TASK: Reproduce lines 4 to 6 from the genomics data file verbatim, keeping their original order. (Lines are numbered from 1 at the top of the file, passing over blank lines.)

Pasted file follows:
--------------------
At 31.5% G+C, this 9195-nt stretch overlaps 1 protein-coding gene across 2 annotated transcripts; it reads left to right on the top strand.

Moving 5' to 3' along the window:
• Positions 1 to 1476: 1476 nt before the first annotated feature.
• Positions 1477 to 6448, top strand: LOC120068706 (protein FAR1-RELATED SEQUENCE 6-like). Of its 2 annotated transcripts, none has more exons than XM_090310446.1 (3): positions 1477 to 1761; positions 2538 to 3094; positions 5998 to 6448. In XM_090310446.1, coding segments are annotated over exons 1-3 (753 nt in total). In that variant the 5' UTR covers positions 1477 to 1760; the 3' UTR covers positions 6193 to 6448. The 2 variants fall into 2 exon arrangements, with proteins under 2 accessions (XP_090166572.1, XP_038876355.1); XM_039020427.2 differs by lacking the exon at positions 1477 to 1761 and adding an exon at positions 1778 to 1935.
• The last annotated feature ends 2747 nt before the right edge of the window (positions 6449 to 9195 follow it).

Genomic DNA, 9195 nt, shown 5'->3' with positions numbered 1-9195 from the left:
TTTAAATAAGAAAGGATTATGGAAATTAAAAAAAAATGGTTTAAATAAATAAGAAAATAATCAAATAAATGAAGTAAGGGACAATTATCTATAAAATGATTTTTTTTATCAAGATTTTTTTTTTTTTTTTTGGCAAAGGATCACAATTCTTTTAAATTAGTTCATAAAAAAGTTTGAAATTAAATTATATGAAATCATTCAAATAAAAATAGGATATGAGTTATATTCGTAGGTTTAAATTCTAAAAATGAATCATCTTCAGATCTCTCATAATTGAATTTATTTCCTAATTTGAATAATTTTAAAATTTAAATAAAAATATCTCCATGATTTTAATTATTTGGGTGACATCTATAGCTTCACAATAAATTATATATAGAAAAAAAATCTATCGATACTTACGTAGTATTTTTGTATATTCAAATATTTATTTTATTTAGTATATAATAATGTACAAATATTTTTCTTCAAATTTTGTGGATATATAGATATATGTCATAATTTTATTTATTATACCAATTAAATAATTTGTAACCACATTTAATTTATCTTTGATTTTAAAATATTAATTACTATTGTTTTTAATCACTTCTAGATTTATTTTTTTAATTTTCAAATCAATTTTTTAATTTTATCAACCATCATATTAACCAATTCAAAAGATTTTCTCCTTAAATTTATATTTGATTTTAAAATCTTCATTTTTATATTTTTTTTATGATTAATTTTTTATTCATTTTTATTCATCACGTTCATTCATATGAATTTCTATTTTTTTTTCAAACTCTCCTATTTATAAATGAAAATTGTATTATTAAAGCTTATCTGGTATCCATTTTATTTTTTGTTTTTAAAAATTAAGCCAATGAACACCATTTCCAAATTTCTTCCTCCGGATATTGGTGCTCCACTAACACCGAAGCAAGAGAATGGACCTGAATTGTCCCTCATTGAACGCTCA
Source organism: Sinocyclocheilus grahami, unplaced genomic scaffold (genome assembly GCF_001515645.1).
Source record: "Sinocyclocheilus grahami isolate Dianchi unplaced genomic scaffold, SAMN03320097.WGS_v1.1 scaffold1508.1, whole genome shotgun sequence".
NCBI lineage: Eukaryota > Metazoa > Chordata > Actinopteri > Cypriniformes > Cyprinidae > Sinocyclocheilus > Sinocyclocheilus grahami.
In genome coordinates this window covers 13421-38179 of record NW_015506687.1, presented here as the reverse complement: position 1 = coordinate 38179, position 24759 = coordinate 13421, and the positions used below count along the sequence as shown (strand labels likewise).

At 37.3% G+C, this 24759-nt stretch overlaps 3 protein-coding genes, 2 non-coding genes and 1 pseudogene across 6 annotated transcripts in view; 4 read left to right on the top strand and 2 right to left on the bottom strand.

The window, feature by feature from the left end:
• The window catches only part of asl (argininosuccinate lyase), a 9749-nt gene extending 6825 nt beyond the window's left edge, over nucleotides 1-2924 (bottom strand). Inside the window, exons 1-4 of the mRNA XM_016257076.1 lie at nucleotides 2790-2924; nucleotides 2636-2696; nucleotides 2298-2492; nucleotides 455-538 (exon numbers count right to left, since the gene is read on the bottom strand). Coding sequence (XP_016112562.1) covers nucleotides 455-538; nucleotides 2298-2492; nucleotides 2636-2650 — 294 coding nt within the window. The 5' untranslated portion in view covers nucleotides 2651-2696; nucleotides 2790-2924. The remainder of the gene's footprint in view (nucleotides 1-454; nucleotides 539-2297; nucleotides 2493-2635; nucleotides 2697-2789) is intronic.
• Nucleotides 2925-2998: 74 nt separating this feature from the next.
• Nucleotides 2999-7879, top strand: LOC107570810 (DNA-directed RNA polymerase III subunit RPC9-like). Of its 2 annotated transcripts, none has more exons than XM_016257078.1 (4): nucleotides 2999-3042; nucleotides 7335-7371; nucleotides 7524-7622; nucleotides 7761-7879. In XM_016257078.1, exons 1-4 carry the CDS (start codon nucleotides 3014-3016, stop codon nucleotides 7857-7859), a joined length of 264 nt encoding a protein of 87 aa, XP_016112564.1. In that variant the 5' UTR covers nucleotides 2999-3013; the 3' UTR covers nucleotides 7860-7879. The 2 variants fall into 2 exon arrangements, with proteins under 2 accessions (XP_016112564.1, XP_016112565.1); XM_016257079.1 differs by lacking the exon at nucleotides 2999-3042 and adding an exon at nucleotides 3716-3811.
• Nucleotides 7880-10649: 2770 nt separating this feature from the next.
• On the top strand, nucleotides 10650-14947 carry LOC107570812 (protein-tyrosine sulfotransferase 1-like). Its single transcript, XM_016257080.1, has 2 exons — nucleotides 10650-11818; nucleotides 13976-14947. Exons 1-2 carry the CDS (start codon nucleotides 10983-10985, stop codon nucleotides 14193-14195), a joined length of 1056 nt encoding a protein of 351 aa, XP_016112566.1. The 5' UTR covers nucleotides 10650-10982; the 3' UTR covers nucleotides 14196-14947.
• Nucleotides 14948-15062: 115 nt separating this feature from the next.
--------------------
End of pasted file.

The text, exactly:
• Positions 1477 to 6448, top strand: LOC120068706 (protein FAR1-RELATED SEQUENCE 6-like). Of its 2 annotated transcripts, none has more exons than XM_090310446.1 (3): positions 1477 to 1761; positions 2538 to 3094; positions 5998 to 6448. In XM_090310446.1, coding segments are annotated over exons 1-3 (753 nt in total). In that variant the 5' UTR covers positions 1477 to 1760; the 3' UTR covers positions 6193 to 6448. The 2 variants fall into 2 exon arrangements, with proteins under 2 accessions (XP_090166572.1, XP_038876355.1); XM_039020427.2 differs by lacking the exon at positions 1477 to 1761 and adding an exon at positions 1778 to 1935.
• The last annotated feature ends 2747 nt before the right edge of the window (positions 6449 to 9195 follow it).

Genomic DNA, 9195 nt, shown 5'->3' with positions numbered 1-9195 from the left: